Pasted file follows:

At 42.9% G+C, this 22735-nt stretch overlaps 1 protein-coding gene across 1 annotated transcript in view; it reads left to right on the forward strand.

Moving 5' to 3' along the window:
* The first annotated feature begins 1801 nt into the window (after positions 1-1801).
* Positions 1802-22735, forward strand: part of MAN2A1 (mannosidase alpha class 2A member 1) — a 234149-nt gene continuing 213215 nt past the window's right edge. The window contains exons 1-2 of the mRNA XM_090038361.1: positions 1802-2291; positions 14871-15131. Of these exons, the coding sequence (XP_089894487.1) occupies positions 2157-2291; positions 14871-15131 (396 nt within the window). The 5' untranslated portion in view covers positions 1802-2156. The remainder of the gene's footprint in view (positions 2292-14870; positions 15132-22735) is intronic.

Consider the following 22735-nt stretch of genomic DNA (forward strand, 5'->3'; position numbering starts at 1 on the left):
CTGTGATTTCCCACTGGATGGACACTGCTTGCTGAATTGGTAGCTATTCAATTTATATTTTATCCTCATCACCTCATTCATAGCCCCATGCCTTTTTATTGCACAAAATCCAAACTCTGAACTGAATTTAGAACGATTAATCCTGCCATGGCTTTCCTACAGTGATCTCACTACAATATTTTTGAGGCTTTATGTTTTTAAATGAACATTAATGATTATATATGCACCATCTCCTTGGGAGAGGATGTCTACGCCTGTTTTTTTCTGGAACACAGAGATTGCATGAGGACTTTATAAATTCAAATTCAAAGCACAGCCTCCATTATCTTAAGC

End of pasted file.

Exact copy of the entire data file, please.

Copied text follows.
At 42.9% G+C, this 22735-nt stretch overlaps 1 protein-coding gene across 1 annotated transcript in view; it reads left to right on the forward strand.

Moving 5' to 3' along the window:
* The first annotated feature begins 1801 nt into the window (after positions 1-1801).
* Positions 1802-22735, forward strand: part of MAN2A1 (mannosidase alpha class 2A member 1) — a 234149-nt gene continuing 213215 nt past the window's right edge. The window contains exons 1-2 of the mRNA XM_090038361.1: positions 1802-2291; positions 14871-15131. Of these exons, the coding sequence (XP_089894487.1) occupies positions 2157-2291; positions 14871-15131 (396 nt within the window). The 5' untranslated portion in view covers positions 1802-2156. The remainder of the gene's footprint in view (positions 2292-14870; positions 15132-22735) is intronic.

Consider the following 22735-nt stretch of genomic DNA (forward strand, 5'->3'; position numbering starts at 1 on the left):
CTGTGATTTCCCACTGGATGGACACTGCTTGCTGAATTGGTAGCTATTCAATTTATATTTTATCCTCATCACCTCATTCATAGCCCCATGCCTTTTTATTGCACAAAATCCAAACTCTGAACTGAATTTAGAACGATTAATCCTGCCATGGCTTTCCTACAGTGATCTCACTACAATATTTTTGAGGCTTTATGTTTTTAAATGAACATTAATGATTATATATGCACCATCTCCTTGGGAGAGGATGTCTACGCCTGTTTTTTTCTGGAACACAGAGATTGCATGAGGACTTTATAAATTCAAATTCAAAGCACAGCCTCCATTATCTTAAGC